Gerry Austin was a fixture for 26 years in the NFL as one of the league’s most respected referees. The longtime Greensboro resident worked three Super Bowls. Close observers of the league looked forward to his Southern drawl as he enunciated calls over the stadium microphone.
Austin, 74, retired from refereeing games after the 2007 NFL postseason but remains as busy as ever. He is the longtime supervisor of officials for Conference USA. But football fans know him best as the officiating expert in the booth at every “Monday Night Football” game, where he had a big role this past Monday night after the Seattle-Detroit controversy that involved a fumbled ball batted out of the end zone.
I asked Austin five questions this week in advance of his appearance in Charlotte – he will be alongside Mike Tirico and Jon Gruden when Carolina hosts Indianapolis on Nov. 2.
Q. This is your fourth year on “Monday Night Football.” How do you guys decide when it is time for you to insert some officiating expertise into the conversation?
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A. I stand directly to the left of Mike Tirico in the booth. Whenever there is a questionable call, he looks at me. If I think it’s correct, I give him a thumbs up. If I don’t think it’s correct, I give him a thumbs-down. If I don’t know, I shrug.
Then, usually during a break, I will remind him what rule might have been applicable on that play. Sometimes they bring me on just for audio, and sometimes, like Monday night, they bring me on camera and have me talk extensively about a certain play.
Q. On Monday, did you immediately see that Seattle’s K.J. Wright had batted the ball out of bounds in the end zone and did you realize it should have been a flag with Detroit getting the ball at the 1?
A. Actually, our concentration at first was did Calvin Johnson score or not, or did he lose the ball before the goal line? And he lost it, for sure.
It wasn’t until slightly later, looking at the play, that we said, ‘Wright batted that ball.’ Mike Tirico and I were talking off-camera and I had the rulebook with me. I always carry one. And there it was, in black and white – neither team can bat the ball in any direction in the end zone.
We decided we’d talk about it when the game was over at length. It happened in the same end zone, in the same city, as the “Fail Mary.” That was in 2012, my first year on “Monday Night,” and that game became the first time I was on the air a lot. It seems like a lot of crazy things happen to us in Seattle.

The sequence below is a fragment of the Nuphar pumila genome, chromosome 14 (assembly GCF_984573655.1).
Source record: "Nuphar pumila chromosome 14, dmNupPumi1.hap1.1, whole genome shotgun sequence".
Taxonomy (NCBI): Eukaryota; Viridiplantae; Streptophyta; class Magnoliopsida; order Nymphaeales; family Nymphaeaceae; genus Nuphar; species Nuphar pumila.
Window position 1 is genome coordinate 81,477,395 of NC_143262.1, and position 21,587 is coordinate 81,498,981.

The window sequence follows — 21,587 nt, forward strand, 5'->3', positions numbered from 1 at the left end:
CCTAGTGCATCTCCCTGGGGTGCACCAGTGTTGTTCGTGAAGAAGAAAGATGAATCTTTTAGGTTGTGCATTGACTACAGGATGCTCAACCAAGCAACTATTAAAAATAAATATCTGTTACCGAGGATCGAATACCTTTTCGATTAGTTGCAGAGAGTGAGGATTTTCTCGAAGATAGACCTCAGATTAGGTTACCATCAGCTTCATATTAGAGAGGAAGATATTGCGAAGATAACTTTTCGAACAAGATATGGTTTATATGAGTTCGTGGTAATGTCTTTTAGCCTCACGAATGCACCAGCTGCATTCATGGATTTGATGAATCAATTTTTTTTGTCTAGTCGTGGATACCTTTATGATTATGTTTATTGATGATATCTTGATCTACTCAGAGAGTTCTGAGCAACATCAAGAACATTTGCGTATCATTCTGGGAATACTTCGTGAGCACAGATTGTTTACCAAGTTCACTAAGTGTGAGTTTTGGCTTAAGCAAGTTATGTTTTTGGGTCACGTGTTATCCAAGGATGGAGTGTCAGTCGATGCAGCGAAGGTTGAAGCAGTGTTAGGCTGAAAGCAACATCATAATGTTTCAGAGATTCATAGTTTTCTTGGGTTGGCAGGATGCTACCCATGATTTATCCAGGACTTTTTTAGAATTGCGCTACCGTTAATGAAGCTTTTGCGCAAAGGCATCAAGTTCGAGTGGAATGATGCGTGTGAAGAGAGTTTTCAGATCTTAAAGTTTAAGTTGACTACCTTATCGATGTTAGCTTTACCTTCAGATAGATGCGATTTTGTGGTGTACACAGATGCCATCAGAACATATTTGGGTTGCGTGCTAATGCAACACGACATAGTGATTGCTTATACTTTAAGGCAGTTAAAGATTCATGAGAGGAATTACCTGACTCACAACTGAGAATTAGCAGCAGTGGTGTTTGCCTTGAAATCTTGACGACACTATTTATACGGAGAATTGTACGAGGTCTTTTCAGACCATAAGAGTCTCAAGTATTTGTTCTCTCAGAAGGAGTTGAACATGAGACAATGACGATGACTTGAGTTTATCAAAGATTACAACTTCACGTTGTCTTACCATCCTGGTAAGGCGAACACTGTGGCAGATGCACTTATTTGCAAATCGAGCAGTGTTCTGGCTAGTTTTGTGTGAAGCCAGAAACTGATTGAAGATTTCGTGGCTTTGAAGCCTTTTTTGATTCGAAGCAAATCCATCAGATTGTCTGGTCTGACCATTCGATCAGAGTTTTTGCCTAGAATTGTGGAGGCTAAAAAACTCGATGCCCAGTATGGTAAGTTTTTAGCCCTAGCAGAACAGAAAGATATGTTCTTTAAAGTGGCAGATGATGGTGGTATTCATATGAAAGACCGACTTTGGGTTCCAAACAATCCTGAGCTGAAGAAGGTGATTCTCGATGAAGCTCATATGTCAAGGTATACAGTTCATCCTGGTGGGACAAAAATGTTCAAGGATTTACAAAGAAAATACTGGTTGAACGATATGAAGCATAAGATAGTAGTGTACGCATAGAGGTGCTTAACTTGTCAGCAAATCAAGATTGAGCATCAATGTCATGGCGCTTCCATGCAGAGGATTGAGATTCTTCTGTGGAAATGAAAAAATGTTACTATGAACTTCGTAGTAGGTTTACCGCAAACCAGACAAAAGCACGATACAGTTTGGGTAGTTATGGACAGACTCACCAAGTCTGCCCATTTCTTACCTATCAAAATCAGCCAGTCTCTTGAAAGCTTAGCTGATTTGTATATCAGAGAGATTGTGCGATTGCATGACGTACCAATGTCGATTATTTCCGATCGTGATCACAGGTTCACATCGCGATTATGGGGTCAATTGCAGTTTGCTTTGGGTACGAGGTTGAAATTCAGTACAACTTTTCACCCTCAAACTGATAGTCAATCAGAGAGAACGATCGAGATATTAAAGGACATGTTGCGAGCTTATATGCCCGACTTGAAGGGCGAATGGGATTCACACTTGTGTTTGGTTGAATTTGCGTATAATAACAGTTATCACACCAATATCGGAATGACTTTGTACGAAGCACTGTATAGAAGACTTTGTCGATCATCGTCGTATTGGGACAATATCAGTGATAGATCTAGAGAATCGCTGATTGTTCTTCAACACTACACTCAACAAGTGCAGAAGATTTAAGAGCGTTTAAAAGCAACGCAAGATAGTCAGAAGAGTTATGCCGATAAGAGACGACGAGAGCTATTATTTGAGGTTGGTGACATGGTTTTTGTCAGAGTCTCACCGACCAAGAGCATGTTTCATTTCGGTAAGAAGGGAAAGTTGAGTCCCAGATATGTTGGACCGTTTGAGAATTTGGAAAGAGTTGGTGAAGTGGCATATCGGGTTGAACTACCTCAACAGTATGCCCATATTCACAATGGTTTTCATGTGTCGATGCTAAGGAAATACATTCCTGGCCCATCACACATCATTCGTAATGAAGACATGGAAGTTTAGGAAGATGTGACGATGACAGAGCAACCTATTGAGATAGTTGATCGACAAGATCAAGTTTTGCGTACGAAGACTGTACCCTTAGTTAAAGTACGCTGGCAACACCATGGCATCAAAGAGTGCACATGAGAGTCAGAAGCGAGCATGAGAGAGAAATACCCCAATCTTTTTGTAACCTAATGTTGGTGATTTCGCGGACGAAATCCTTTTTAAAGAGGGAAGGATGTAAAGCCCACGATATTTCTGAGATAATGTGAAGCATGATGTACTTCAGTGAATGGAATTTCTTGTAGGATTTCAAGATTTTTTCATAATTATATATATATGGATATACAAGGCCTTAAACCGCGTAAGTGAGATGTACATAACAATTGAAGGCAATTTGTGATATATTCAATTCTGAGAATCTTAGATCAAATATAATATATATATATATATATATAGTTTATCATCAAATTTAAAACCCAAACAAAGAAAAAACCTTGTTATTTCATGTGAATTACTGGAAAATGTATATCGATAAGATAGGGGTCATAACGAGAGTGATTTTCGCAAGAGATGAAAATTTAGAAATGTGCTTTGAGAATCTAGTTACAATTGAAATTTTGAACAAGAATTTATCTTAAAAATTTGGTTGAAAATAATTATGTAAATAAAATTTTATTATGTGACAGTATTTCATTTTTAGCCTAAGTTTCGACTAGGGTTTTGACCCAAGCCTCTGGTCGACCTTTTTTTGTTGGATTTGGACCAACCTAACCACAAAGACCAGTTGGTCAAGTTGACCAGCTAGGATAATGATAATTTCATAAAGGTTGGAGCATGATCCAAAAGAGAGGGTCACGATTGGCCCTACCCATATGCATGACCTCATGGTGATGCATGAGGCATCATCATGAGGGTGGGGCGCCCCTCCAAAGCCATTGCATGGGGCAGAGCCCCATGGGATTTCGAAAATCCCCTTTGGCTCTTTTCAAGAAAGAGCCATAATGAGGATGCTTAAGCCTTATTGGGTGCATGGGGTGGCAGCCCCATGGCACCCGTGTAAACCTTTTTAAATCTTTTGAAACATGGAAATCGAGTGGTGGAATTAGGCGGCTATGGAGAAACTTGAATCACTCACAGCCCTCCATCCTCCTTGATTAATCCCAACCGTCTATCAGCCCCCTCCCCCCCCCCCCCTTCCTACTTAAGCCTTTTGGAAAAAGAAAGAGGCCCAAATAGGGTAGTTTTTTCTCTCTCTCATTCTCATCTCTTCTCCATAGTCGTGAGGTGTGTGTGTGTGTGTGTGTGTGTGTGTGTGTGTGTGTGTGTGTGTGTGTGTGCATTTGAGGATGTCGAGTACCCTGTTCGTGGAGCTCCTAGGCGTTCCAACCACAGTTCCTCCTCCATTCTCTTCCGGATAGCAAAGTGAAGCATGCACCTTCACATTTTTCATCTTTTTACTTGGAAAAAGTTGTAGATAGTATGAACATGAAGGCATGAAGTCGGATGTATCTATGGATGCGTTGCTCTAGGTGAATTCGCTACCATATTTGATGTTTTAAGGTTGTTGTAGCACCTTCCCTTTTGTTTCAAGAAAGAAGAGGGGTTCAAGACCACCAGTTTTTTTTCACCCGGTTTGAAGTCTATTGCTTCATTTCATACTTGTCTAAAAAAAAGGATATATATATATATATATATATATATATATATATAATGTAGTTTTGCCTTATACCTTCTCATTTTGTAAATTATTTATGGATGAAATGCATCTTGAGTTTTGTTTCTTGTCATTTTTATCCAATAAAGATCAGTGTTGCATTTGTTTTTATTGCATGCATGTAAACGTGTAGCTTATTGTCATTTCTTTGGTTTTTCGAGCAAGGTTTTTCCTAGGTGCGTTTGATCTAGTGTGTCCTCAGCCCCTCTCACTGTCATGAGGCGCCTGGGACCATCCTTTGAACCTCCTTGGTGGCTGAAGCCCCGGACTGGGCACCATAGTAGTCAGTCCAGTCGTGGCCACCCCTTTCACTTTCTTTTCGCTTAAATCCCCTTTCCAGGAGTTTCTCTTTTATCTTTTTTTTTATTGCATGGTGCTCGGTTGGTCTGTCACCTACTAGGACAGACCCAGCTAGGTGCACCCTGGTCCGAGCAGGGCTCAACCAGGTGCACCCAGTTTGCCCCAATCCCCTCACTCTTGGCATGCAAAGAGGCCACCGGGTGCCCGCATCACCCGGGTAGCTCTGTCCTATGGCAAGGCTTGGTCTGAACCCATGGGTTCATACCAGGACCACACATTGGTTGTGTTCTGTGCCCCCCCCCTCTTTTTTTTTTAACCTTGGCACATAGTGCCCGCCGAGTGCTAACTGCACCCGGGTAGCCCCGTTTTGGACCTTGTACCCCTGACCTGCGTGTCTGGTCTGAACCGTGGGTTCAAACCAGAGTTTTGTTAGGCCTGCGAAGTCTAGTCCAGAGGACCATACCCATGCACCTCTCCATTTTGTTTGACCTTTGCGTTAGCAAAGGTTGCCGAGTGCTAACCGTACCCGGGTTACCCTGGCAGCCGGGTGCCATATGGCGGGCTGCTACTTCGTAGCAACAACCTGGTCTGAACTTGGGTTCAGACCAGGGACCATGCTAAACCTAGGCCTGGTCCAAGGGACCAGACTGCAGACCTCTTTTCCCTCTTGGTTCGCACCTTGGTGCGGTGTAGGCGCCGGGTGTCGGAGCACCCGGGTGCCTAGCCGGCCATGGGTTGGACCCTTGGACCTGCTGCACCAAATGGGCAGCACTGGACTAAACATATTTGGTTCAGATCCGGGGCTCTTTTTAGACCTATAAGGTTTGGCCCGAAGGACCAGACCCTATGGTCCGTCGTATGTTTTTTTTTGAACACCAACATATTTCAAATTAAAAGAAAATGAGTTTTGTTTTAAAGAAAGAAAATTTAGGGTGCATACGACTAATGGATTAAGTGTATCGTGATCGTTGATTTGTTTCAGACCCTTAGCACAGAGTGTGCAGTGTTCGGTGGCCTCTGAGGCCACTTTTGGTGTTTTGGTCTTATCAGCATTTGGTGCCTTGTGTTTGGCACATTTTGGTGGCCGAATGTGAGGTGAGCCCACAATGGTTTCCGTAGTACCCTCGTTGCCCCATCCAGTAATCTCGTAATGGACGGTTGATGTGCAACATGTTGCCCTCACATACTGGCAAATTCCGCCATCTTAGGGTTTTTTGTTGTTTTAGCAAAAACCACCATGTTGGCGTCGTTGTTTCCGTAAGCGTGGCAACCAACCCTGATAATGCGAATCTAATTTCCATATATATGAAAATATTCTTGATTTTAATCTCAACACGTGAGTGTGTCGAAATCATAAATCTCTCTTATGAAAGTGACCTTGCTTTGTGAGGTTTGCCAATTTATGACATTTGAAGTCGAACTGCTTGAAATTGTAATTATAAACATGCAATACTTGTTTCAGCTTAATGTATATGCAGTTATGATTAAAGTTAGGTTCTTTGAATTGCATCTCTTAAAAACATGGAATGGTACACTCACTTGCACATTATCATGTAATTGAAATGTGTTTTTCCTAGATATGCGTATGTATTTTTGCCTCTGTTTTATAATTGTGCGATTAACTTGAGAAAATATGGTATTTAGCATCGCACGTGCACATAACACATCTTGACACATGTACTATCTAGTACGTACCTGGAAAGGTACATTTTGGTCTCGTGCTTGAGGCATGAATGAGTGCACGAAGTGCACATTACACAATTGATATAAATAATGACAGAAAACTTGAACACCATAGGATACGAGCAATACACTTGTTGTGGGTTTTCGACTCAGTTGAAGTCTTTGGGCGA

Q. In all your years in the NFL, what are some of the differences between when you started officiating and now and who are some of the best players you have ever seen?
A. The players are so much bigger now, and so much quicker. They have more agility and more ability. Joe Montana was the best quarterback that I’ve ever seen. Jerry Rice was probably the greatest receiver. Of the ones playing right now, I’m amazed by Odell Beckham.
Q. How does what you do in the booth compare to officiating?
A. What I do now is probably more fun. But you still have to be alert on every play. It’s the same level of concentration as you have on the field. I enjoy the tremendous amount of preparation the whole production staff does. And then they all pack up and do it again the next week – it’s amazing.
Q. In your expert opinion, do you think the NFL will keep referee Ed Hochuli away from Carolina Panthers games for a long time because of the dispute about whether or not Hochuli told Cam Newton he wasn’t old enough to get a call?
A. That sort of thing has happened – a certain referee not assigned to a certain city after a controversy. But I believe Hochuli will continue to be assigned to Panthers’ games occasionally.
The play wasn’t that controversial – Cam was running sideways on the play, and you’re not going to get that call going sideways there. If you’re going forward, yes, you’ll get it. Maybe Ed didn’t say what Cam thought he heard. Ed said he didn’t, anyway.
For that one, I’d say it’s over with. Everyone should just let it go.